The Congressional Budget Office has released its score on the new American Health Care Act, and the numbers are not good. This is to be expected, as the bill fails to do anything to actually improve the health care market. But the point most news outlets are highlighting is that the bill is predicted to cause 24 million people to lose their health insurance by 2026.
Because people have become so fixated on health insurance coverage, and because they can’t tell the difference between health insurance and health care, we have reached a point where any policy change that could disrupt insurance markets are demagogued as “taking away people’s health care,” even when that is not the case.
… it’s easy to provide health insurance to everyone as long as you don’t care whether the insurance policies are actually effective.
What’s important to realize is that health insurance is not an end in itself, but a means to health care — which is, in turn, a means to good health and a long life. If you have good health, you don’t need health care, and if you have health care, you don’t need health insurance. Failing to see this simple truth is a big part of why our health care system is such a mess right now.
Imagine a policy aimed at getting everyone in America car insurance, while not only neglecting to consider whether people owned cars, but actively making it more difficult to buy them. This is effectively what Obamacare has done for the health care market. By focusing solely on insurance coverage, the law and its architects forgot to consider whether people would have access to actual health care.
When health insurance is the sole goal, perverse incentives end up harming patients. This is because it’s easy to provide health insurance to everyone as long as you don’t care whether the insurance policies are actually effective. This is why we see policies under Obamacare with deductibles so high as to be practically useless for many Americans. You’re technically “covered,” but the only way to take advantage of that coverage is to first spend thousands of dollars out of your own pocket — a luxury not available to most people.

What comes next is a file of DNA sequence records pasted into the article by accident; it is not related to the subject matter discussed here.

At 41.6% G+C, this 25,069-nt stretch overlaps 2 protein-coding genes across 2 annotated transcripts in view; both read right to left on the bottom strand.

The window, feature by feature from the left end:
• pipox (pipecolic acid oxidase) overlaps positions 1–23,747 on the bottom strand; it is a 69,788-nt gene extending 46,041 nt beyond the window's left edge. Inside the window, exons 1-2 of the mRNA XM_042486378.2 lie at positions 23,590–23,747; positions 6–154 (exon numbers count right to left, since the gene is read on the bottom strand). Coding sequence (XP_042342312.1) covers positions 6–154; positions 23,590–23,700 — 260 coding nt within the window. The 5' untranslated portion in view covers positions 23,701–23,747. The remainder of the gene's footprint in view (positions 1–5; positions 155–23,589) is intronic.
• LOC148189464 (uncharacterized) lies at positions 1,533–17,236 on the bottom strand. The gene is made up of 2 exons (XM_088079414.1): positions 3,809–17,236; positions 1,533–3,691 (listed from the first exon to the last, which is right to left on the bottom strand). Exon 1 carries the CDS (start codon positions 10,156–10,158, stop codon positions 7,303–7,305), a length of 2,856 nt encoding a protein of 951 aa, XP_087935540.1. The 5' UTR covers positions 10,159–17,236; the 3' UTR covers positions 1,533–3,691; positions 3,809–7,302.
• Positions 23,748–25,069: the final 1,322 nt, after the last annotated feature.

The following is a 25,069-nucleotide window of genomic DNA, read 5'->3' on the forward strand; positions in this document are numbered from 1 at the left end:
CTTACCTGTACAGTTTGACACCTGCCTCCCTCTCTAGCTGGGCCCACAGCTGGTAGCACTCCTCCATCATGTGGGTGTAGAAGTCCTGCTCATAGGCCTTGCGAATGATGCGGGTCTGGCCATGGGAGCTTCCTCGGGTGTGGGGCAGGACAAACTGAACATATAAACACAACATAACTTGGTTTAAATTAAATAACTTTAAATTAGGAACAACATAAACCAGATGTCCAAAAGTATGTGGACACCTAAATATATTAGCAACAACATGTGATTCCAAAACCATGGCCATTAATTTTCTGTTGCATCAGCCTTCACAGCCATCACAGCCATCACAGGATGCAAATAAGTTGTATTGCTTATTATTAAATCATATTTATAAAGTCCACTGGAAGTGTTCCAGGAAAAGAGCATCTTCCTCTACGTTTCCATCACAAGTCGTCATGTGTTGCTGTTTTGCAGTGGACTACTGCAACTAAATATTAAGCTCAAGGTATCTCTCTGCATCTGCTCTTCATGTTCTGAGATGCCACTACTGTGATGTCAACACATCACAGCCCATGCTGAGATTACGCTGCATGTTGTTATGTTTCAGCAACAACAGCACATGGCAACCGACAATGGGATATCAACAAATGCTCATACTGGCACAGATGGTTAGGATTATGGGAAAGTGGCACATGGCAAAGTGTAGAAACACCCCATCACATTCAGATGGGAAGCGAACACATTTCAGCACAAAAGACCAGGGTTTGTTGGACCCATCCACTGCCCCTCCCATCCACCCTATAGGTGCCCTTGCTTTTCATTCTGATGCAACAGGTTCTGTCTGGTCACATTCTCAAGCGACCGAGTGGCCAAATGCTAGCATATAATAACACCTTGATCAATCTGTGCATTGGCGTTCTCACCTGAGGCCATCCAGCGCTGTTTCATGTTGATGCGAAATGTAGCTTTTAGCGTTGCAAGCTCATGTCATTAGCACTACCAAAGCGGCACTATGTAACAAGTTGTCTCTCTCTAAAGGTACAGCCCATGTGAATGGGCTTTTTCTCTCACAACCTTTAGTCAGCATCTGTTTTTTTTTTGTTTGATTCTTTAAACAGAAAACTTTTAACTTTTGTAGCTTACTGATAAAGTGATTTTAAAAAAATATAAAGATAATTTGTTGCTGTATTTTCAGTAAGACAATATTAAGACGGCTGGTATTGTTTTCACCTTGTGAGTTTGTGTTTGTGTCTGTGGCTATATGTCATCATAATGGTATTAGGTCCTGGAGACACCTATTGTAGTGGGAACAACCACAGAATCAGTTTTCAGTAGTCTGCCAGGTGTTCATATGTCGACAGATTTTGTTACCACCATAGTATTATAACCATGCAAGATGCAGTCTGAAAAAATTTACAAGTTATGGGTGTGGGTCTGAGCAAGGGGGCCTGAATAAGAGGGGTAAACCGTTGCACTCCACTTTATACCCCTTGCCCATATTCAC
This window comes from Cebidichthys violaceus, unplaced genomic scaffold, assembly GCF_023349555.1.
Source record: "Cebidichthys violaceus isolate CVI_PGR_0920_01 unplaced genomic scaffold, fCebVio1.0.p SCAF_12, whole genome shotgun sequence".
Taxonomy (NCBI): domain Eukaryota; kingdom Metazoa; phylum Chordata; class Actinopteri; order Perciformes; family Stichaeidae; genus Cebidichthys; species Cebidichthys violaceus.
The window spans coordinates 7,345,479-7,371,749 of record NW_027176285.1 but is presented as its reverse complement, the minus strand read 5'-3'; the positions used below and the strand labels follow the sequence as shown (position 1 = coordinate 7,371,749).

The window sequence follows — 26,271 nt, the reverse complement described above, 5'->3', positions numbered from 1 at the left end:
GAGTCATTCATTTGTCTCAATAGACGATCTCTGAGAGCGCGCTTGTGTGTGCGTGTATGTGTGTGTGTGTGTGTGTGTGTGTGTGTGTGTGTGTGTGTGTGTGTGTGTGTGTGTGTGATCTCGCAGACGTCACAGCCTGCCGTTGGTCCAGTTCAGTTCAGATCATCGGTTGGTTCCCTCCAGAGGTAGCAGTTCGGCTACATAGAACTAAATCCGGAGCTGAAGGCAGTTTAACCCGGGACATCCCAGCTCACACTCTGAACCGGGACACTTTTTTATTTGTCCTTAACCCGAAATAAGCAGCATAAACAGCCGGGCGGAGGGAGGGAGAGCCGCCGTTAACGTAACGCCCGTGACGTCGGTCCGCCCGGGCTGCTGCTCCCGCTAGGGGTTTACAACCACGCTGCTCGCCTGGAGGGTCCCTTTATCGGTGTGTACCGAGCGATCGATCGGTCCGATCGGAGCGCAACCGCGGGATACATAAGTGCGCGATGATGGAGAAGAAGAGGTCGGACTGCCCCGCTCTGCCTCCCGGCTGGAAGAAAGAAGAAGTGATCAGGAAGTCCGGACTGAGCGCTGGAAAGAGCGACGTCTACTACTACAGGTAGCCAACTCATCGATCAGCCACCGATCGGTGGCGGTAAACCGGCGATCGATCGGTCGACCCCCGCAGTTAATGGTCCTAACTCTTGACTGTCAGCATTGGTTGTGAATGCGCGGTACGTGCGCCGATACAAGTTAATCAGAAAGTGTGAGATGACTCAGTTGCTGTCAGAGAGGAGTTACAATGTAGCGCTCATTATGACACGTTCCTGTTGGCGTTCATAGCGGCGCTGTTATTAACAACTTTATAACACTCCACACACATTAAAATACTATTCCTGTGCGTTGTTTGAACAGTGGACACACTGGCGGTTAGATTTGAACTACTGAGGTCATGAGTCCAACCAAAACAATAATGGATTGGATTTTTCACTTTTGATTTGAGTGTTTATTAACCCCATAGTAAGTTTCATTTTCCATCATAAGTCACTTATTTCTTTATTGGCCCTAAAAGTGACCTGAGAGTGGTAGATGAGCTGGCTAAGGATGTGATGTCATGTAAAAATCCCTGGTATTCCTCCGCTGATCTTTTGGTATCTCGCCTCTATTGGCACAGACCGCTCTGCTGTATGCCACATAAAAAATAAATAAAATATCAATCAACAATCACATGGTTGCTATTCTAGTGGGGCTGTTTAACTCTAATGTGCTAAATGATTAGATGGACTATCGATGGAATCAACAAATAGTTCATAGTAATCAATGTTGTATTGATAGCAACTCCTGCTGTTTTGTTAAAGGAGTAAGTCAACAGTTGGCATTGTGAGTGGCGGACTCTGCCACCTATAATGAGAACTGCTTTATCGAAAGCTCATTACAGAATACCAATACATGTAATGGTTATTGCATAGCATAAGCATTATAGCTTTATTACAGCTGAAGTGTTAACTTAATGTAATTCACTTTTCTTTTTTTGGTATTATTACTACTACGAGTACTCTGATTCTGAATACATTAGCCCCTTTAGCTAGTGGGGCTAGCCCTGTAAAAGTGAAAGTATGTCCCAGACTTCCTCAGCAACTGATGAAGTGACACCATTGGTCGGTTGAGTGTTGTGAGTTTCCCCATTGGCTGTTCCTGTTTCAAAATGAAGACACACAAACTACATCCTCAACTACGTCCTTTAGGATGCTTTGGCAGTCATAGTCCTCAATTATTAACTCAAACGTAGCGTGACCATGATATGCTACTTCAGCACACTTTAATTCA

We have to get over this mindset if we are ever going to reform health care in a way that benefits consumers. There are many things we could do to improve access to health care. We could reduce the barriers to entry to allow more people to become doctors. We could legalize alternative forms of care, like retail clinics and nurse practitioners.
We could promote price competition and transparency. We could invest in services like telemedicine, and roll back regulations that prevent new medical devices and pharmaceuticals from coming to market. We could reduce the power of the American Medical Association, which primarily exists to protect doctors from competition. We could abolish certificate of need laws, which prevent health care providers from obtaining the equipment they need.
But we will never make progress in any of these areas so long as we maintain this single-minded fixation on health insurance coverage.
In an ideal world, health insurance would be as unnecessary as clothing insurance is now. No market for clothing insurance exists, because everyone can afford clothing already.
The goal in health care policy should not be to increase the role of health insurance, but to eliminate its need by making health care so inexpensive and widely available that even the poorest among us can afford it.
Logan Albright is a researcher for Conservative Review and Director of Research for Free the People. You can follow him on Twitter @loganalbright73.